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Electronic courts system helps domestic violence victims safely report abuse

Victims of domestic violence now have a simpler and safer way to file for protective orders.

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Lena Tillett, anchor/reporter
Rick Armstrong, producer
RALEIGH, N.C. — Victims of domestic violence now have a simpler and safer way to file for protective orders.

Now, a growing number of counties in North Carolina have a live video tele-conference that connects victims to judges.

Ten years ago, Jessica Smith, a domestic abuse survivor, didn't feel safe when she filed for a protective order.

"I was in an abusive relationship -- the final time that he physically abused me, he had broken my jaw," Smith said.

The next day, Smith went to the Wake County Courthouse to file for a protective order against her husband. With her jaw wired shut, she faced questions from a judge, knowing her abuser might be in the same building.

"And it was one of the worst experiences of my entire life," Smith said. "It feels like the system is set up against you."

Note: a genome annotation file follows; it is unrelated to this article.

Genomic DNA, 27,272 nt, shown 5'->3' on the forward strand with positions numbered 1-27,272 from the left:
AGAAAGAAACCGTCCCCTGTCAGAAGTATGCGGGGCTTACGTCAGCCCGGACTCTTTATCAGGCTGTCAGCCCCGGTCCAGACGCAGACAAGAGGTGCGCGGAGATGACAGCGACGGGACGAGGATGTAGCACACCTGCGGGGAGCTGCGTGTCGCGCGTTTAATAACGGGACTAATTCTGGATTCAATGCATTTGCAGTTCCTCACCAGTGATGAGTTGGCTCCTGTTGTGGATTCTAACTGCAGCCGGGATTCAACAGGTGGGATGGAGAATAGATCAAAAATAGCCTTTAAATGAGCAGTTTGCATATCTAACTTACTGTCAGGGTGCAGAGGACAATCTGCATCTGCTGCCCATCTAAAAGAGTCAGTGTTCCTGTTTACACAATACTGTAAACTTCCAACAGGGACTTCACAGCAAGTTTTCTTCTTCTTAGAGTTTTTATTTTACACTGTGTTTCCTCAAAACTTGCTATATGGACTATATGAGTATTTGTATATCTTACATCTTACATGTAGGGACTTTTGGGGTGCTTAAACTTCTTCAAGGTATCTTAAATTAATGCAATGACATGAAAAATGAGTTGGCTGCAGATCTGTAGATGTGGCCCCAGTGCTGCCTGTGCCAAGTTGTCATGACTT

Alamance County was the first in the state to implement an "E-Courts" domestic violence system. Now, 11 counties offer it, with three more counties soon to be added.

Stephanie Satkowiak, a domestic violence specialist, said the idea is simple.

"That a victim of violence could access a safe, secure remote location...access justice remotely," she said.

At domestic violence agencies like Interact in Raleigh, a remote courtroom allows the victim to interact with a judge and e-file protective order documents. More help is offered in the same safe place.

"They're able to immediately be connected to our crisis counseling -- to our case management services, support group and shelter, if needed," said Rachel Gonwa with Interact.

Without e-filing, court advocates say many abuse victims begin to fear the process more than their abuser.

"Those are cases that tend to have repeat filers -- and tend to also be linked to incidences of further violence to include domestic violence homicide," Satkowiak said.

Smith followed through with her case and said she is glad remote courtrooms now exist to help calm the storm of fear and confusion for others.

"[They just] get that minute they need to figure out what are my next steps going to be? And someone is there presenting them with the next steps," Smith said.

One state domestic violence advocate says an effective E-Courts systems require a close partnership between district court judges, elected clerks, the county sheriff and domestic violence agencies. You can learn more online.


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